You didn’t really believe the broadcasters were going to go gently into that digital good night, did you? No sooner had Google, Microsoft, Motorola, Intel and a host of other tech luminaries rushed out statements praising FCC Chairman Kevin Martin for scheduling a Nov. 4 vote on white spaces, the National Association of Broadcasters filed an “emergency request” to delay the vote.
Martin decided to move on white spaces and throw his support to the use of unlicensed broadband devices in television’s interference buffer spectrum after the FCC’s Office of Engineering Technology issued an Oct. 25 report finding the use of the devices will not create undue interference with broadcasters’ shiny, new digital channels.
Citing Martin’s “flawed” reading of his engineers’ report, the broadcasters fretted over the FCC making a “hasty” decision and Oct. 17 filed its emergency request. If granted, the vote would be delayed until next year.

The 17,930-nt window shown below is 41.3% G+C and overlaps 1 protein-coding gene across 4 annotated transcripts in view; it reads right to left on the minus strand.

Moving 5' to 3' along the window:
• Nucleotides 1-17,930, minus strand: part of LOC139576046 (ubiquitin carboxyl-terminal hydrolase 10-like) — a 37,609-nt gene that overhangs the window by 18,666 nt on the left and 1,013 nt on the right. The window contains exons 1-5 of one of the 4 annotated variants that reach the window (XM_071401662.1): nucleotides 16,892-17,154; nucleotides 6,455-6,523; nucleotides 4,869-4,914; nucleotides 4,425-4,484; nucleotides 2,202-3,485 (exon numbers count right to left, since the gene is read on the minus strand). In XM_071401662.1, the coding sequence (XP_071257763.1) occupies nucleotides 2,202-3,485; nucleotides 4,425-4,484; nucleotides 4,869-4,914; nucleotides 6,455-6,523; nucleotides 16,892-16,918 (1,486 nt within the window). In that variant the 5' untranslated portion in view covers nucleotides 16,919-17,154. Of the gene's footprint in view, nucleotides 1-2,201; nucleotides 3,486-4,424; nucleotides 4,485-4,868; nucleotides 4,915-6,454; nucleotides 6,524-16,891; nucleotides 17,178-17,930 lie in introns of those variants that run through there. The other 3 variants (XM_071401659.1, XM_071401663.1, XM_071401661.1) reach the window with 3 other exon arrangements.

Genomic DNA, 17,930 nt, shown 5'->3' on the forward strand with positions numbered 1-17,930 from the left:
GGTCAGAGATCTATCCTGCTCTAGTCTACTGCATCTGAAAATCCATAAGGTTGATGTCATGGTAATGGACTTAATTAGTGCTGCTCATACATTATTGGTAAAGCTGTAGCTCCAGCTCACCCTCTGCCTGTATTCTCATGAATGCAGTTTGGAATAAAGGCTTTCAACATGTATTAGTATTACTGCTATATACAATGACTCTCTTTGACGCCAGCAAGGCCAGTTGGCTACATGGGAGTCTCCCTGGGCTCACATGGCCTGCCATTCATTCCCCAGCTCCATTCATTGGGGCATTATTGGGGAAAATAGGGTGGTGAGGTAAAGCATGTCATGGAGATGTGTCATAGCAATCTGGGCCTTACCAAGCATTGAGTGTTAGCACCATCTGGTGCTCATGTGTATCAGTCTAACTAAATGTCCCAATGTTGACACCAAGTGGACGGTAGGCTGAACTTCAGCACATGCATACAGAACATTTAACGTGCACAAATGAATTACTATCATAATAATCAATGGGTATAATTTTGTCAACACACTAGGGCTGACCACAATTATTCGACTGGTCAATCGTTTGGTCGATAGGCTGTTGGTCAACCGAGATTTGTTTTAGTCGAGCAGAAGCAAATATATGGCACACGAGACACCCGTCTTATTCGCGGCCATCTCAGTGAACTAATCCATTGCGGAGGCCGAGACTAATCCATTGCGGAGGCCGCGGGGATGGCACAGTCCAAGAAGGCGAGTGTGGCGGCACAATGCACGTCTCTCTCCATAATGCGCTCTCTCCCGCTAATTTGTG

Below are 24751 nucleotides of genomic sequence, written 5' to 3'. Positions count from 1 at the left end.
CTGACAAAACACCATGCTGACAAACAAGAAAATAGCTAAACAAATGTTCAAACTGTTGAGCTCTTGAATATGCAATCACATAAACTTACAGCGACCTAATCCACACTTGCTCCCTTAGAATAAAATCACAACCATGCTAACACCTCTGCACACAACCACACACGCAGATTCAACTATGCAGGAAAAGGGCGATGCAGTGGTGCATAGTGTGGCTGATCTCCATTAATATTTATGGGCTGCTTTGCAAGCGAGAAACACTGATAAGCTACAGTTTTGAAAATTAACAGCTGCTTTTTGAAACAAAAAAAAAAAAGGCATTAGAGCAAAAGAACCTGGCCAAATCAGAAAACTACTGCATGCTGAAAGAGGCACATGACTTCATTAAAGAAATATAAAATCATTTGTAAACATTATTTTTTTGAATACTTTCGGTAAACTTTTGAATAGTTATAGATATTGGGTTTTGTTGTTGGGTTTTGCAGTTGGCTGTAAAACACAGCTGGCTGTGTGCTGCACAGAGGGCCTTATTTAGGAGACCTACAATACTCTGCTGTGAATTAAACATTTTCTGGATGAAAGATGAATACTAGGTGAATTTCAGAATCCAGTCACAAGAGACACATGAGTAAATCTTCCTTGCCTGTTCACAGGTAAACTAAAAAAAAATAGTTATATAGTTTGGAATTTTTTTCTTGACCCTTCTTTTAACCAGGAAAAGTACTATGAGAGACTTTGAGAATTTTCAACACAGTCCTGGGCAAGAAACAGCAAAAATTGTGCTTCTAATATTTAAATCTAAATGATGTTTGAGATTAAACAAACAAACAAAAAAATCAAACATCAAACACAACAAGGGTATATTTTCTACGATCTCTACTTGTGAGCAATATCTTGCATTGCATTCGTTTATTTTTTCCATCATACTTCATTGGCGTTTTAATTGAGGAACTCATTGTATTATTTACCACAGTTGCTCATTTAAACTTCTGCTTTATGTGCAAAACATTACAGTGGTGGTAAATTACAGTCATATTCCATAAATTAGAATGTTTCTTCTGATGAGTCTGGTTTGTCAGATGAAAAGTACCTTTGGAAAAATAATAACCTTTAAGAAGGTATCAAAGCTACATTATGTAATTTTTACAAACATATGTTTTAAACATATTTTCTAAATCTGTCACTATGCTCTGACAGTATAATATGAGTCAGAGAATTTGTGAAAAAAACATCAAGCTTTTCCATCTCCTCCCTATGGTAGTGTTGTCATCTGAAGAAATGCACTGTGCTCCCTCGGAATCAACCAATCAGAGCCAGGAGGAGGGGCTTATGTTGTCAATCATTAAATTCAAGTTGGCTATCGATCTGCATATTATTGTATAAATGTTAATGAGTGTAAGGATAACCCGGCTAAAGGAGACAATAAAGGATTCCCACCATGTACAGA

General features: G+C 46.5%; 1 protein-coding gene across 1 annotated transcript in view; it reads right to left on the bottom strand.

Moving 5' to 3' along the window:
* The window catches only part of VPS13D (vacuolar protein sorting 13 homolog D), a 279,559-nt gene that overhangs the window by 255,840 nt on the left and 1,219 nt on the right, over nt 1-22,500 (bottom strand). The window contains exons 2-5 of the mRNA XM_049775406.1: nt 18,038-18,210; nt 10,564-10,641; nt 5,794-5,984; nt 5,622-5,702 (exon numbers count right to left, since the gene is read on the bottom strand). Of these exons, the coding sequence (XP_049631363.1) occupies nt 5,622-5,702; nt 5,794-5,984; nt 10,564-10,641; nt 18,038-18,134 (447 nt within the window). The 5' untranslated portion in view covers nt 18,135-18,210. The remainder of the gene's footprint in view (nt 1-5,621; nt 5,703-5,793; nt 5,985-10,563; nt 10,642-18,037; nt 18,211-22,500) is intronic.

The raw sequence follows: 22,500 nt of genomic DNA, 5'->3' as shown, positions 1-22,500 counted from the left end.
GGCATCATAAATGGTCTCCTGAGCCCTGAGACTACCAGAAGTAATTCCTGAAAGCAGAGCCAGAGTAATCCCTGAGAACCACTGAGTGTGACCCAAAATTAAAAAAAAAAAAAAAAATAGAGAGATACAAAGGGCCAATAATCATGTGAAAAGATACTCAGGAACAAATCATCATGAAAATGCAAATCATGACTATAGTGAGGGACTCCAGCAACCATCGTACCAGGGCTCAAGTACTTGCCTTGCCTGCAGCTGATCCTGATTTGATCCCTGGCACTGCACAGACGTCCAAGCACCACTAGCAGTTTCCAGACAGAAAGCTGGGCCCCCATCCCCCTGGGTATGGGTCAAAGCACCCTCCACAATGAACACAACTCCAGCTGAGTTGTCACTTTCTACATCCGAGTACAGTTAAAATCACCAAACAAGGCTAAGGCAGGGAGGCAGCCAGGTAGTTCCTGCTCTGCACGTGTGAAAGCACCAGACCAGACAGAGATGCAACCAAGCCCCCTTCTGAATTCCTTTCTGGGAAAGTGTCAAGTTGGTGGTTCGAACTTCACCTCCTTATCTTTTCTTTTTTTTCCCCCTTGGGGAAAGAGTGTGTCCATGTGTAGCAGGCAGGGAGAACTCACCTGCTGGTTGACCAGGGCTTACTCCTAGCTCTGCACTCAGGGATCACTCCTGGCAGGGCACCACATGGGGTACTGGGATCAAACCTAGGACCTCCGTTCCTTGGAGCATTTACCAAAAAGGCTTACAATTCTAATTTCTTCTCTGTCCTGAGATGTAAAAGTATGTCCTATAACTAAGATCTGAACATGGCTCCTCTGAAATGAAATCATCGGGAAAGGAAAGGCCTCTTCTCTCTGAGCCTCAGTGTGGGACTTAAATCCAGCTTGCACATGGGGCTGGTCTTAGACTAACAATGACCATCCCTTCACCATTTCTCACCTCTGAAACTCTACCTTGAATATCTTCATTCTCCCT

The FCC is taking the request under consideration, but Ars Technica quotes agency spokesman Rob Kenny as being less than optimistic about the broadcasters’ chances of derailing the vote.
“We just received their request and are reviewing it,” Ars quotes Kenny. “It is, however, important to note that this proceeding has been open for several years and recently included multiple rounds of testing in the lab and field, which were open to the public and provided all interested parties with ample opportunities to comment and provide input.”